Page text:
Johnson; you to receive all moneys and benefits accruing from it" - he
spoke gently, for he almost thought her head was turned - "but you
remember you are not of age, and Mr. Johnson and I have full power."

Ellinor sat down, helpless.

"Leave me," she said, at length. "You are very kind, but you don't know
all. I cannot stand any more talking now," she added, faintly.

Mr. Ness bent over her and kissed her forehead, and withdrew without
another word. He went to Miss Monro.

"Well! and how did you find her?" was her first inquiry, after the usual
greetings had passed between them. "It is really quite sad to see how
she gives way; I speak to her, and speak to her, and tell her how she is
neglecting all her duties, and it does no good."

"She has had to bear a still further sorrow to-day," said Mr. Ness. "On
the part of Mr. Johnson and myself I have a very painful duty to perform
to you as well as to her. Mr. Wilkins has died insolvent. I grieve to
say there is no hope of your ever receiving any of your annuity!"

Miss Monro looked very blank. Many happy little visions faded away in
those few moments; then she roused up and said, "I am but forty; I have a
good fifteen years of work in me left yet, thank God. Insolvent! Do you
mean he has left no money?"

"Not a farthing. The creditors may be thankful if they are fully paid."

"And Ellinor?"

"Ellinor will have the rent of this house, which is hers by right of her
mother's settlement, to live on."

"How much will that be?"

"One hundred and twenty pounds."

Miss Monro's lips went into a form prepared for whistling. Mr. Ness
continued:

"She is at present unwilling enough to leave this house, poor girl. It
is but natural; but she has no power in the matter, even were there any
other course open to her. I can only say how glad, how honoured, I shall
feel by as long a visit as you and she can be prevailed upon to pay me at
the Parsonage."

"Where is Mr. Corbet?" said Miss Monro.

"I do not know. After breaking off his engagement he wrote me a long
letter, explanatory, as he called it; exculpatory, as I termed it. I
wrote back, curtly enough, saying that I regretted the breaking-off of an
intercourse which had always been very pleasant to me, but that he must
be aware that, with my intimacy with the family at Ford Bank, it would be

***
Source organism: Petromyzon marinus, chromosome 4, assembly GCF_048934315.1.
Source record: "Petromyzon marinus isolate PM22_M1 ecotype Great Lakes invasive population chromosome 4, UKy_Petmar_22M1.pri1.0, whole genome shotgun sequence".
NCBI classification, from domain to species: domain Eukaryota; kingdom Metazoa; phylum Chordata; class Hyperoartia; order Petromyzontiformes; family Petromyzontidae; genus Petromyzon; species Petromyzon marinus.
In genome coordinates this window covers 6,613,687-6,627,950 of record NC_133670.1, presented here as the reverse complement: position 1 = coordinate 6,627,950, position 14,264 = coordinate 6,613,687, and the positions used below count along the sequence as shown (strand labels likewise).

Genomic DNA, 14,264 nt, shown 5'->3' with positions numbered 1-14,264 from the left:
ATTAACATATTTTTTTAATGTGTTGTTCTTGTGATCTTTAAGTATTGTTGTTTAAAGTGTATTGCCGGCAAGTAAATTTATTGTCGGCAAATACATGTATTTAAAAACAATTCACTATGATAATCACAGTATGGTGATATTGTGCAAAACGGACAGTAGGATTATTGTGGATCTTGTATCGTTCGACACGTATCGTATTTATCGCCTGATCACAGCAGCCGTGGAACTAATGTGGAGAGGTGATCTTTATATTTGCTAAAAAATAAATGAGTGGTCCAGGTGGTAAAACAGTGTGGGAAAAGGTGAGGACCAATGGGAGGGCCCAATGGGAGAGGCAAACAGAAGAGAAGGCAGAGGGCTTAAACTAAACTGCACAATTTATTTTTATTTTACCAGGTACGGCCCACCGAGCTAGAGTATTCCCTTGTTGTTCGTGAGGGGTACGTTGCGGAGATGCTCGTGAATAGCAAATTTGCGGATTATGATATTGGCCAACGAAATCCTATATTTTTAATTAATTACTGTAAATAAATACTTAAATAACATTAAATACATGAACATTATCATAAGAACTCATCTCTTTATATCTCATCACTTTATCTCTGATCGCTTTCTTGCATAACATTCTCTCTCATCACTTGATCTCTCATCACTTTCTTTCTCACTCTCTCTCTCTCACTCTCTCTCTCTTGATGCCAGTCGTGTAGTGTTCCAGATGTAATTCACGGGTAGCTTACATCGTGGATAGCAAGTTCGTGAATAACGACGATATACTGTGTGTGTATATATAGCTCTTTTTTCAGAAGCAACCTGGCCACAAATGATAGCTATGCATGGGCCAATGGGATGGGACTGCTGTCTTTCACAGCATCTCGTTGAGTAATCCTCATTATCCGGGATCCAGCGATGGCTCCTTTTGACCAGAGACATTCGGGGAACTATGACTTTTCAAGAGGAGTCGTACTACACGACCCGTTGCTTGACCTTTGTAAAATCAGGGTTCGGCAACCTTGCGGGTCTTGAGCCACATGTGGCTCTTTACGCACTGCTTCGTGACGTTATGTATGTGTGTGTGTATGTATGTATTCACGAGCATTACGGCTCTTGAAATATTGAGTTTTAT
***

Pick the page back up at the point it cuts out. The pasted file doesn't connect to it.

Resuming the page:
both awkward and unpleasant to all parties if he and I remained on our
previous footing. Who is that going past the window? Ellinor riding?"

Miss Monro went to the window. "Yes! I am thankful to see her on
horseback again. It was only this morning I advised her to have a ride!"

"Poor Dixon! he will suffer too; his legacy can no more be paid than the
others; and it is not many young ladies who will be as content to have so
old-fashioned a groom riding after them as Ellinor seems to be."

As soon as Mr. Ness had left, Miss Monro went to her desk and wrote a
long letter to some friends she had at the cathedral town of East
Chester, where she had spent some happy years of her former life. Her
thoughts had gone back to this time even while Mr. Ness had been
speaking; for it was there her father had lived, and it was after his
death that her cares in search of a subsistence had begun. But the
recollections of the peaceful years spent there were stronger than the
remembrance of the weeks of sorrow and care; and, while Ellinor's
marriage had seemed a probable event, she had made many a little plan of
returning to her native place, and obtaining what daily teaching she
could there meet with, and the friends to whom she was now writing had
promised her their aid. She thought that as Ellinor had to leave Ford
Bank, a home at a distance might be more agreeable to her, and she went
on to plan that they should live together, if possible, on her earnings,
and the small income that would be Ellinor's. Miss Monro loved her pupil
so dearly, that, if her own pleasure only were to be consulted, this
projected life would be more agreeable to her than if Mr. Wilkins's
legacy had set her in independence, with Ellinor away from her, married,
and with interests in which her former governess had but little part.